Ian Furness and David Locke look big picture at the Pac-12 Conference, then go over last week’s action before delving into what might happen this week.
Utah Jazz radio voice and Jazz NBA Insider David Locke gives you a daily conversation about the Utah Jazz and the NBA. Today he discusses Quin Snyder’s football-like approach and Derrick Favors playing in space.
The basketball world was murmuring about Rudy Gobert and his 20 rebounds this morning. Last year, Rudy came to the Jazz with an almost unfathomable 9-foot-7 standing reach. The potential was obvious. The work that was going to have to be done was equally obvious.
If you go back to what the Jazz coaches and front office said about Rudy last year, every comment was laced with how he likes the game and how he’s willing to work. The work is paying off. Utah’s strength and conditioning staff of Mark McKown and Isaiah Wright built a solid plan for Gobert, and the work is coming to fruition.
Two plays last night best exemplify the newly found strength of Rudy Gobert. The most obvious was an incredible offensive rebound amongst four Los Angeles players. Rudy’s length was able to get him the first contact on the ball. He then proceeds to tap it a few more times before pulling it out of the crowd. The key here was that he was on balance for the entire play. A year ago, he wouldn’t have been able to stay with the play while taking the contact to the lower half of his body.
The second play was a fast break where Rudy sprinted with great alacrity past the defense and got a pass from Ian Clark. Rudy, though, was running so fast with such big strides that there was no way he was going to be able to catch the pass and in one continuous motion put the ball in the basket. Instead, Rudy made the catch and remarkably was able to control his body well enough to come to a complete stop and make a move to the hoop. Again, a year ago I doubt he had the body control to be able to make the catch, and even if he made the catch he likely would have traveled.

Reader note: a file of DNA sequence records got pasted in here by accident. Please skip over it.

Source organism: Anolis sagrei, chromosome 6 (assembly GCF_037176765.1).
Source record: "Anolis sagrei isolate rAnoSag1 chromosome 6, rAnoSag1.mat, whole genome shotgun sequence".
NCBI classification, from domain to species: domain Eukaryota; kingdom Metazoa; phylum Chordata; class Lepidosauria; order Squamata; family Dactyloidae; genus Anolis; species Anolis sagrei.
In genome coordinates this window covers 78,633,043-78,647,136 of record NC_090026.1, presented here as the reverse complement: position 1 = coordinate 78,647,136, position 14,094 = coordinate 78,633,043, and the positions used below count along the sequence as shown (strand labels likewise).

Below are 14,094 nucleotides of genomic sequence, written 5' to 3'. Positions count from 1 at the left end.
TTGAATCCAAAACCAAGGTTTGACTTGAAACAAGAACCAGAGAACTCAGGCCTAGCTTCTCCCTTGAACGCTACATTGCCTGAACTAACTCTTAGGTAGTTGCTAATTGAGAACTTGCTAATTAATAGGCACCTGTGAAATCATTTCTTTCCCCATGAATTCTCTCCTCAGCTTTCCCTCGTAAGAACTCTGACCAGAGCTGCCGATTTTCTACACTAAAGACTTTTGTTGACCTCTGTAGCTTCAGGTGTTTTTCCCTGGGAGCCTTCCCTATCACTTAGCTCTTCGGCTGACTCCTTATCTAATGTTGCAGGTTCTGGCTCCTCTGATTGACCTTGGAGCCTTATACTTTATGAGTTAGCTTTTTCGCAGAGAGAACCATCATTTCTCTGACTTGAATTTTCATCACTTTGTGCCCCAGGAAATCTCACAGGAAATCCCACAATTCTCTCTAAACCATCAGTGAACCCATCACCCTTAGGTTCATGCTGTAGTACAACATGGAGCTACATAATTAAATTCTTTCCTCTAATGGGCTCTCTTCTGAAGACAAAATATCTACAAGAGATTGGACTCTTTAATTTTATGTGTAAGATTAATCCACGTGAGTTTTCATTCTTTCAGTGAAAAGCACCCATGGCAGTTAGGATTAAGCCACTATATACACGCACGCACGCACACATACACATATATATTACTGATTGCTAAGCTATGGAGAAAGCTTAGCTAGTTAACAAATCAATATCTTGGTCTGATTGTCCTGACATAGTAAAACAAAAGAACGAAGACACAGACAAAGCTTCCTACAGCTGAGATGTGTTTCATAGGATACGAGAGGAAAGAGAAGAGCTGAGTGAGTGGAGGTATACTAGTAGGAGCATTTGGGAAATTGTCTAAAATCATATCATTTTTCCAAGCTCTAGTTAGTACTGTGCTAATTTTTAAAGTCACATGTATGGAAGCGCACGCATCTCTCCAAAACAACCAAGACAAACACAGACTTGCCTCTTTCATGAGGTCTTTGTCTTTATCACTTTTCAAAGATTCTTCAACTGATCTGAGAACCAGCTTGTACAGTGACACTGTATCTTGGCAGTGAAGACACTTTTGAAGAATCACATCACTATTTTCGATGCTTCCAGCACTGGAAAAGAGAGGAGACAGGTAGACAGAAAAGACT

Rudy deserves the credit on these plays. He came to the NBA with the intention of being very good, and he’s not satisfied with a lesser role. In addition, the work of McKown and Wright is key to a successful franchise. It often goes without great recognition, but it’s some of the most important work that’s done behind the scenes.
Did you miss the Jazz game? Do you want to know how the game played out? Do you just want to relive the excitement? This is Jazz Game Rewind, which gives you the key stretches of the game, the player of the game and more. It’s voiced by Matt Baiamonte.
Utah Jazz radio voice and Jazz NBA Insider David Locke gives you a daily conversation about the Utah Jazz and the NBA. Today he dives into the stats behind Utah’s win over the Clippers.
- The effort to play the way Quin Snyder wants continues at a very high level.
- Every practice the Jazz start with transition defense, and tonight they allowed only seven fast-break points to the Clippers. The Clippers want to get out and run. The first night they allowed 10, the next night they allowed eight, and tonight it was seven.
- The ball movement from the Jazz was terrific. They had 30 assists on 41 field goals and six players had three or more—including both Favors and Kanter with three each.